Police: Wally the Green Monster found

Boston police found the missing Red Sox mascot costume with an employee. They said the incident was a "misunderstanding."

Story highlights

  • "It was just a big misunderstanding," said Zineb Curran, a Boston Red Sox spokeswoman
  • Earlier Friday, Boston police put out a bulletin on Twitter asking the public for help
  • Wally is named after the 37-foot green wall in left field of Fenway Park
  • The Red Sox are currently in last place in the American League East

Boston police say they've apprehended a Red Sox employee who absconded earlier with the costume of the team's beloved mascot, Wally the Green Monster.

The man has not been charged, police said Friday.

He was picked up while heading toward downtown Boston with what's described as a furry creature with a permanent grin, extremely large head, and green and orange hair, wearing a number 97 uniform.

Earlier Friday, police put out a bulletin on Twitter asking the public for help.

"Missing: Wally the Green Monster, If seen please call Boston Police," authorities tweeted.

Police tweet: "Wally found!"

Police said they canvassed "all establishments the monster is known to frequent," before detectives uncovered his whereabouts.

"It was just a big misunderstanding," said Zineb Curran, a Boston Red Sox spokeswoman. "A staff member took it out early for some scheduled appearances and then decided to walk around Boston with the costume."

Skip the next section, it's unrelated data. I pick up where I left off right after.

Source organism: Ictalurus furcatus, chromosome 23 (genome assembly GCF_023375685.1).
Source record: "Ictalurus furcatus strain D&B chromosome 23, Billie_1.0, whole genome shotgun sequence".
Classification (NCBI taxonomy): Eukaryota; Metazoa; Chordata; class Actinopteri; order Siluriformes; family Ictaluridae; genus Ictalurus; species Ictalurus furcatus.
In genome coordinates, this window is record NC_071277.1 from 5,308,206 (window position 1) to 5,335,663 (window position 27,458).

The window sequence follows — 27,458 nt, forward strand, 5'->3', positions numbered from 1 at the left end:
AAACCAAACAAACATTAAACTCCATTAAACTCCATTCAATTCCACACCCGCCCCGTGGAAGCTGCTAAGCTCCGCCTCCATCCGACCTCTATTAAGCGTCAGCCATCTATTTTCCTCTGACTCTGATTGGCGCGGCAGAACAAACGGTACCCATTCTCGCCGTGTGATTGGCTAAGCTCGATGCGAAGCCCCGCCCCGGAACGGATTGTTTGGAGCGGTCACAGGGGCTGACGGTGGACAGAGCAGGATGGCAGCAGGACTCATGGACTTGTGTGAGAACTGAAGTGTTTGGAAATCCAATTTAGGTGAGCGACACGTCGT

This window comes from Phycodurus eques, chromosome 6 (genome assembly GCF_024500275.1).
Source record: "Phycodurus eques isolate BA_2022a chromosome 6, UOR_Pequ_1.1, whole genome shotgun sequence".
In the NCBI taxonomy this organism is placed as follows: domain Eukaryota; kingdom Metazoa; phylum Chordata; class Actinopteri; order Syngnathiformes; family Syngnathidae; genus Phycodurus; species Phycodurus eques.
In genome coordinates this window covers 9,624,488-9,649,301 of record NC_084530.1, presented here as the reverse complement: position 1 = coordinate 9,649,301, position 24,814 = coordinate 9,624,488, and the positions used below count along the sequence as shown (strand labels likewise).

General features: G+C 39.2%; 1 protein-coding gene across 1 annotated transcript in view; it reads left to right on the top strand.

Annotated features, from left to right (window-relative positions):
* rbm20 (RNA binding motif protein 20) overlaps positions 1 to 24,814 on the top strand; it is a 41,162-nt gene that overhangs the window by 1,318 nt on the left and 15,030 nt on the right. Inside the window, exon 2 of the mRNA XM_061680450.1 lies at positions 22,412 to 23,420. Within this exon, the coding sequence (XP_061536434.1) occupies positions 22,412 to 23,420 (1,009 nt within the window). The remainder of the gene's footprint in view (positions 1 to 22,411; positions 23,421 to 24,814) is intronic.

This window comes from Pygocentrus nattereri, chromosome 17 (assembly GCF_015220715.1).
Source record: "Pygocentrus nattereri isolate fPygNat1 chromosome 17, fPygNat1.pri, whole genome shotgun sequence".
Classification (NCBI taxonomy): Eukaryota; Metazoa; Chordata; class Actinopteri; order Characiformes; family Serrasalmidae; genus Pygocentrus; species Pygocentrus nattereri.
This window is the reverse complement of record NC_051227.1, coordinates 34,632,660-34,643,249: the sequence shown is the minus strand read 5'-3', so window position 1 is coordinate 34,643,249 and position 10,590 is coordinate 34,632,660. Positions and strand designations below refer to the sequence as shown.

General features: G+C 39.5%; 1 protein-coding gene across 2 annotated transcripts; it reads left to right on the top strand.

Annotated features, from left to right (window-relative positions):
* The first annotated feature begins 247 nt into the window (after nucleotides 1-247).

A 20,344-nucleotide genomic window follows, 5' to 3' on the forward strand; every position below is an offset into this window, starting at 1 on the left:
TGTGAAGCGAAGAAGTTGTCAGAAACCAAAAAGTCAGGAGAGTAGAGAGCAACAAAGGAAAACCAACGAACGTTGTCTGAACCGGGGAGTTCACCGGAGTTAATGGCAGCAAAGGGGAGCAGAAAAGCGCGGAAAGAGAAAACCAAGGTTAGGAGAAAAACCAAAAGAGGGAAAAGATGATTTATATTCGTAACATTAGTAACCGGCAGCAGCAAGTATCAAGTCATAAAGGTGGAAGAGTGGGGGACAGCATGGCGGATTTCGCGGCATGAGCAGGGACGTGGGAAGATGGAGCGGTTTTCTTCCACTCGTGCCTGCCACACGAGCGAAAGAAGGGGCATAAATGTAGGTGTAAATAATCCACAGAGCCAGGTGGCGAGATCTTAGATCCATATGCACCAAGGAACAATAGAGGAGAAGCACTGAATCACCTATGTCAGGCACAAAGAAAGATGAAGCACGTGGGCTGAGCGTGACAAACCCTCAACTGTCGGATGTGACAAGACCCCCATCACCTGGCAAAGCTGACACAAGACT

"We just weren't aware of it," she said. "And Wally is safe."

Named after the 37-foot green wall in left field at Fenway Park, Wally made his first official appearance to fans in 1997.

The team is currently in last place in the American League East, even though it is only a game below .500, with 49 wins and 50 losses. The BoSox are set to square off against their arch rival, the New York Yankees, at 7:05 p.m. ET Friday.

Police release photos of suspect in kidnapping of Cal Ripken's mother

      CNN recommends

    • pkg clancy north korea nuclear dreams_00002004.jpg

      As "We are the World" plays, a video shows what looks like a nuclear attack on the U.S. Jim Clancy reports on a bizarre video from North Korea.
    • Photojournalist Alison Wright travelled the world to capture its many faces in her latest book, "Face to Face: Portraits of the Human Spirit."
    • pkg rivers uk football match fixing_00005026.jpg

      Europol claims 380 soccer matches, including top level ones, were fixed - as the scandal widens, CNN's Dan Rivers looks at how it's done.
    • No Eiffel Towers, Statues of Liberties, Mt. Rushmores, Taj Mahals, Aussie koalas or Chairman Maos.

      It's an essential part of any trip, an activity we all take part in. Yet almost none of us are any good at it. Souvenir buying is too often an obligatory slog.